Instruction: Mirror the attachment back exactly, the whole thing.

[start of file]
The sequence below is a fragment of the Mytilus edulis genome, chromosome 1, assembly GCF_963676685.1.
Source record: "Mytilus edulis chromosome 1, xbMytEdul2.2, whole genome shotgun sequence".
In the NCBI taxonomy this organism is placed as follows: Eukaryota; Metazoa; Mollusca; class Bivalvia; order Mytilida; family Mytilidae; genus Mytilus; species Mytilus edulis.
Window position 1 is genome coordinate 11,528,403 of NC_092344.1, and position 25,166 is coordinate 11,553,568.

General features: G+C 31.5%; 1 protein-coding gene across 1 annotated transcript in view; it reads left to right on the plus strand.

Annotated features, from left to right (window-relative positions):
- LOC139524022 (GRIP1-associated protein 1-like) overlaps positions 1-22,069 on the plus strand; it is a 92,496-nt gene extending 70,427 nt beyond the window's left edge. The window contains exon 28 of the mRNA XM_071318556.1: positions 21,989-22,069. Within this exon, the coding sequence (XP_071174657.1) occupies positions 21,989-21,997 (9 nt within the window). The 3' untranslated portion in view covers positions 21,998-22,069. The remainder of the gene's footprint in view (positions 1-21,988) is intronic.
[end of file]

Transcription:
The sequence below is a fragment of the Mytilus edulis genome, chromosome 1, assembly GCF_963676685.1.
Source record: "Mytilus edulis chromosome 1, xbMytEdul2.2, whole genome shotgun sequence".
In the NCBI taxonomy this organism is placed as follows: Eukaryota; Metazoa; Mollusca; class Bivalvia; order Mytilida; family Mytilidae; genus Mytilus; species Mytilus edulis.
Window position 1 is genome coordinate 11,528,403 of NC_092344.1, and position 25,166 is coordinate 11,553,568.

General features: G+C 31.5%; 1 protein-coding gene across 1 annotated transcript in view; it reads left to right on the plus strand.

Annotated features, from left to right (window-relative positions):
- LOC139524022 (GRIP1-associated protein 1-like) overlaps positions 1-22,069 on the plus strand; it is a 92,496-nt gene extending 70,427 nt beyond the window's left edge. The window contains exon 28 of the mRNA XM_071318556.1: positions 21,989-22,069. Within this exon, the coding sequence (XP_071174657.1) occupies positions 21,989-21,997 (9 nt within the window). The 3' untranslated portion in view covers positions 21,998-22,069. The remainder of the gene's footprint in view (positions 1-21,988) is intronic.